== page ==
Real-Estate

The hot streak of mortgage industry hiring takes a turn

The long run of monthly increases in non-depository mortgage job estimates seen since last year underwent a slight reversal in May.

Nonbank mortgage lender and broker payrolls fell to 385,900 last month from a downwardly revised 386,500 in April, according to latest Bureau of Labor Statistics numbers.

The plateau in non-depository hiring estimates reported Friday follows anecdotal accounts of mortgage-related reorganization by banks and nonbanks in the past week,

CFBank on Thursday reported that it is winding down its direct-to-consumer mortgage division to refocus on traditional retail; and Homepoint, a nondepository that lends primarily through the wholesale channel, introduced a new service model centered on regional hubs Monday.

Margin compression and increased market competition drove the change at the bank. (Depositories generally have been more cautious about participating in the recent mortgage boom than non-depositories.)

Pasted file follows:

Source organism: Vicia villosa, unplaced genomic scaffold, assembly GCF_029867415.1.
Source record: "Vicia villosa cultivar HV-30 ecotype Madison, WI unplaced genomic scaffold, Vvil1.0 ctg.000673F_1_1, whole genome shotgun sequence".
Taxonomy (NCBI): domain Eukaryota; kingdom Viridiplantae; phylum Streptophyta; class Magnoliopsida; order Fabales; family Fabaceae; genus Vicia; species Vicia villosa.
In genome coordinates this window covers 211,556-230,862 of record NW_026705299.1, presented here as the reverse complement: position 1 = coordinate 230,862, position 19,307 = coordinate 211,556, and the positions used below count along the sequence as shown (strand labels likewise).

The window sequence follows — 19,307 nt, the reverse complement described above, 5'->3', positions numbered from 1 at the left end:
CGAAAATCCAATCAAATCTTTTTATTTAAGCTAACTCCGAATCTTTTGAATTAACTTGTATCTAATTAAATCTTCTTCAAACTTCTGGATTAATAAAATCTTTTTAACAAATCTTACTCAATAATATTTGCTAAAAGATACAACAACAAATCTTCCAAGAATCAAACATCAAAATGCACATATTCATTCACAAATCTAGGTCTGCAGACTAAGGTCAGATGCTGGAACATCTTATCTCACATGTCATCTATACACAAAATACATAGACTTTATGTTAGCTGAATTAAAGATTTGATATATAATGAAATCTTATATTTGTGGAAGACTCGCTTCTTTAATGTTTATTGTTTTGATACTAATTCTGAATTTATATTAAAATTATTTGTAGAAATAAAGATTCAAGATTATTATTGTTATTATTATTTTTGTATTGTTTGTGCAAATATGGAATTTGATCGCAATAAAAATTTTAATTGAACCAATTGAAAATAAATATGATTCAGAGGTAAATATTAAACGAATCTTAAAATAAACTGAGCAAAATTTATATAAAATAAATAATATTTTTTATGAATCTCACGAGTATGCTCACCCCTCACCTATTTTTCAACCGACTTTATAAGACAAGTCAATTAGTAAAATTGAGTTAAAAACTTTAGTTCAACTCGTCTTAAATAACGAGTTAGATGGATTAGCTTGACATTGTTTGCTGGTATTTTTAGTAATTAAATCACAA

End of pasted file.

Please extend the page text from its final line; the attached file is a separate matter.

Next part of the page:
Meanwhile, broader U.S. employment numbers, which are reported with less of a lag than mortgage industry estimates, surged in June, with U.S. companies adding 850,000 jobs.

In addition, residential construction employment — including specialty trade contractors — jumped by 15,200 in June. That suggests jobs in this sector are moving at “a more robust pace than in recent months,” according to Fannie Mae Chief Economist Doug Duncan.

Unemployment surprisingly reversed its recent drop and rose slightly last month to 5.9% from 5.8%, but it was driven in part by a large gain in the number of people who voluntarily quit their jobs. (Unemployment may be underestimated by as much as 0.2% due to an ongoing BLS misclassification error.)

Those voluntary departures may be “a strong signal of the labor market recovery” as it suggests these individuals are confident they can find more attractive jobs elsewhere, Duncan said in an emailed statement.


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